Change has got to come


Earlier this year, I ran a training course for a group of Assistants that were having a bad time.

The concepts that I presented on – empowerment, self-actualisation and the role of the assistant as a strategic business partner, were so foreign to them that they couldn’t believe that in some businesses assistants were able to operate in this way. They had no recognition of the value they could bring to their business.

These were senior and seasoned EAs, working for a globally recognised and respected firm, but they were entirely reactive in their roles. There was no input, little communication and their roles were task-based.

What a waste!

Their psychometric tests showed huge emotional intelligence, creativity and flair. But nobody was using those skills and their moral was at rock bottom.

With all the publicity around World Administrators Summit, and the changes we hope to bring about in the profession, it was a stark reminder that there is still so much work to be done.

So many businesses still don’t understand that when you use your Assistant properly, it impacts directly on the bottom line.

The business pays the Assistant to ensure the Executive is operating to full capacity; filling the gaps in their skill sets, ensuring every hour of every day is fully utilised and acting as a buffer from those that would distract them from their work.

The great Jeff Hoffman, founder of, makes the point that if you don’t have an Assistant, then you are an Assistant. In other words, if your Executive is still doing their own calendar, emails, travel, formatting and the myriad of other things you do for them then the business is paying them their salary to do your job. And they are not using their time to do what THEY are paid to do.

OfficeTeam recently published research which said Assistants save an Executive an average of 8 hours a week. I suspect it is much higher than that. A good Assistant will free up at least 30% of their time. I know Matthew, my Assistant, does for me.

The good news is that the trend for me this year seems to be doing more and more talking to Executives in companies about how they can best utilise their Assistants. The companies where I previously went and trained the Assistants are asking me back to work with both the Executives and their Assistants to get them working together in the most efficient way for the businesses they serve. That is after all what this partnership is about, is it not?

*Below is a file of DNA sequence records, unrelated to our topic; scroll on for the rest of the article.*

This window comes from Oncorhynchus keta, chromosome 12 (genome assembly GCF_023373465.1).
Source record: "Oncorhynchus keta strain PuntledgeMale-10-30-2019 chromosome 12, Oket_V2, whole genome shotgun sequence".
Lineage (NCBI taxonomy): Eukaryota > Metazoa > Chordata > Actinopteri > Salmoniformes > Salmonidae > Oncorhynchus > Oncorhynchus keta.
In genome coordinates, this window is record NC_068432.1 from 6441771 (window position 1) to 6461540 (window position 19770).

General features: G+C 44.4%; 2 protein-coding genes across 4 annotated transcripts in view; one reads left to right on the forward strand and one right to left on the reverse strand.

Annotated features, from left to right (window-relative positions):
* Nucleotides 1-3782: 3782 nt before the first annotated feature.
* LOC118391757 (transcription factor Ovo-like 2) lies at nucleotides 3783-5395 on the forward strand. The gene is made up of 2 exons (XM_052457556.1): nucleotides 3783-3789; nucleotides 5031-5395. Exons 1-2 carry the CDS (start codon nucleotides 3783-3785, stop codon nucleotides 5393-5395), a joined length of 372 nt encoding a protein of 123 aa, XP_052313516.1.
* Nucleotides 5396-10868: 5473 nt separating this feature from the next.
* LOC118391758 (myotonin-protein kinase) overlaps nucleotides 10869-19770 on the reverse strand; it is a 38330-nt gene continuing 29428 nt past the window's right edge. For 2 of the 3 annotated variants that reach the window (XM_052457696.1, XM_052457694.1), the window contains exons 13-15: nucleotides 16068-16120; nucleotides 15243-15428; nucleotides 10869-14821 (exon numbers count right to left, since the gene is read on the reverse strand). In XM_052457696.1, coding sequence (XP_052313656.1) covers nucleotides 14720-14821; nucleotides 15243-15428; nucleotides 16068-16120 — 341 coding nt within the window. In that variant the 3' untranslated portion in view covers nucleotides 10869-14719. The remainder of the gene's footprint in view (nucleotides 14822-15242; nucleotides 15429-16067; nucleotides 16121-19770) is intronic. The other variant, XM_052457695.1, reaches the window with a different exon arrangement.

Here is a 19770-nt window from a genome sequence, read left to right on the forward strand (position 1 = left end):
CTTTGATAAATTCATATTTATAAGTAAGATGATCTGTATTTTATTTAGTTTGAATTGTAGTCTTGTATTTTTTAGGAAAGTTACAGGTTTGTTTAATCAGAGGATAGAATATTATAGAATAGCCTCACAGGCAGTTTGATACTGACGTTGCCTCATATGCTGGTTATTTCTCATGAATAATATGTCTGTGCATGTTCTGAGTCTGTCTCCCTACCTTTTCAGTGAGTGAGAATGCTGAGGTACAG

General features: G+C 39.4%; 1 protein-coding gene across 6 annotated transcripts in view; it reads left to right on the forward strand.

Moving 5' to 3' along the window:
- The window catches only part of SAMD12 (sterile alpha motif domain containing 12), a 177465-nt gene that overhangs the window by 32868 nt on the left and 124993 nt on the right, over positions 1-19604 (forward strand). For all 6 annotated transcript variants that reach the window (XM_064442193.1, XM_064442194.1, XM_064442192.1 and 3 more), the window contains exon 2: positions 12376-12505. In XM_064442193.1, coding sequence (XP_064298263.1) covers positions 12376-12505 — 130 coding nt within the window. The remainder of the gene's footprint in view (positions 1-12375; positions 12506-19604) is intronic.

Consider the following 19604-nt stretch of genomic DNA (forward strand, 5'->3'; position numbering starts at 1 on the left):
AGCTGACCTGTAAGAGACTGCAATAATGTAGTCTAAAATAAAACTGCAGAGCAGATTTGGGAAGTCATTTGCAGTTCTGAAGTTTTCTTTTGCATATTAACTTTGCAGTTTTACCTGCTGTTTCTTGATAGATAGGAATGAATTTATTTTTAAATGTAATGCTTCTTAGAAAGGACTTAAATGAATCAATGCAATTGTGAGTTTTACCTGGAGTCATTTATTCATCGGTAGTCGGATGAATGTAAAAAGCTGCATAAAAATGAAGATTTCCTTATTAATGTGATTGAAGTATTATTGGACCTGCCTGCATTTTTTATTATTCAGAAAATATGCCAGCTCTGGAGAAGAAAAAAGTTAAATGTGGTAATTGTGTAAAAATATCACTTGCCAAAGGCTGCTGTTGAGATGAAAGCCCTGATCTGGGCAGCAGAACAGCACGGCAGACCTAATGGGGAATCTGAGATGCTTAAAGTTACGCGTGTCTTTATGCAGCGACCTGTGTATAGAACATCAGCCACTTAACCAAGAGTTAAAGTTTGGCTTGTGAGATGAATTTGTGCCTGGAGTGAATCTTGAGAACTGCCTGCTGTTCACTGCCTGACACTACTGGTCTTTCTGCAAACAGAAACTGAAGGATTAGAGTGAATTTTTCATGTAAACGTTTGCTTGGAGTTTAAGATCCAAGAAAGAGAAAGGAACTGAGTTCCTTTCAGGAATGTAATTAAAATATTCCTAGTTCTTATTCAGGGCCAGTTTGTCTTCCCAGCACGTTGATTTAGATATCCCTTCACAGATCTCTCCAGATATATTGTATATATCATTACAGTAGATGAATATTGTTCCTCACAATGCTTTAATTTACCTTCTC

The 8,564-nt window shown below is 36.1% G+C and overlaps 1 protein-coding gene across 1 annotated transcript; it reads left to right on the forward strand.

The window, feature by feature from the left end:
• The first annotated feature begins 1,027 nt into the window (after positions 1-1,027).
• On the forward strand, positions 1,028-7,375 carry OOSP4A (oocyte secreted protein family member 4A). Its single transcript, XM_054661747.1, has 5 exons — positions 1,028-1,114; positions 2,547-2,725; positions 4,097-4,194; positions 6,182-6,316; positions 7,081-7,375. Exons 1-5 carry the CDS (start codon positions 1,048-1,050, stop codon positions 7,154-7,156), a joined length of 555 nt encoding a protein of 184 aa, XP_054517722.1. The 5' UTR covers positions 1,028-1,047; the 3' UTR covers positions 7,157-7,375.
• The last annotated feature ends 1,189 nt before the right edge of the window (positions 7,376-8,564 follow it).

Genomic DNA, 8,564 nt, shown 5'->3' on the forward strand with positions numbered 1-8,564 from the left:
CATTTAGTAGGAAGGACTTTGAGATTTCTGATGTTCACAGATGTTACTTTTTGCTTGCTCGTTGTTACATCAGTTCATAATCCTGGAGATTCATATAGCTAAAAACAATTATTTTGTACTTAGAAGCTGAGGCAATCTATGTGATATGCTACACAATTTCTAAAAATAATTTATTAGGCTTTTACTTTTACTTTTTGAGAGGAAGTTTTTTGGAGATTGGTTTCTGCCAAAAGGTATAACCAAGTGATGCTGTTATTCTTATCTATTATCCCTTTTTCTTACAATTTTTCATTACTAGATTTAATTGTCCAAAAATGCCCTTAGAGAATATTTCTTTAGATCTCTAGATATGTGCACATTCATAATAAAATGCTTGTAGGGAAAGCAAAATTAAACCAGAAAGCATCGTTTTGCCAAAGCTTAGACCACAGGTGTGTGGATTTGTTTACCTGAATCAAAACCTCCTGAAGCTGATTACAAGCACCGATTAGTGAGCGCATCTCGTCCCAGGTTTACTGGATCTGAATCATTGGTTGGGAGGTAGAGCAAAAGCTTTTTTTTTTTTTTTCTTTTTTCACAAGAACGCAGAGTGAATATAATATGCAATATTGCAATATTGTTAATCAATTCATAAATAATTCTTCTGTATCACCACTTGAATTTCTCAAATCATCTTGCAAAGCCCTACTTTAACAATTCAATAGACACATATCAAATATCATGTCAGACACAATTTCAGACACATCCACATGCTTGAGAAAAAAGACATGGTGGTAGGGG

And as World Administrators’ Summit approaches in the next few weeks, we would do well in our discussions to remember that so many Assistants are still nowhere near being recognised for the incredible resource that they are or could be to their businesses. That is what we need to address. And that is why, for the sake of the profession, for business, and for the economy, the change has got to come.



About Author

Lucy Brazier

Lucy Brazier is one of the world’s leading authorities on the administrative profession. As CEO of Marcham Publishing, specialist publishers of Executive Secretary Magazine, Lucy’s passion is for the Assistant role to be truly recognised as a career and not just a job. With access to the most forward-thinking, passionate and knowledgeable trainers and administrative business leaders in the world, as well as personally meeting and speaking to literally thousands of Assistants over the last nine years, Lucy’s knowledge of the market and what Assistants all over the world are facing on a day to day basis are second to none. For full list of speaking topics or for further enquiries please contact Lucy at [email protected] or Matt Want at [email protected] or visit

Leave A Reply

This site uses Akismet to reduce spam. Learn how your comment data is processed.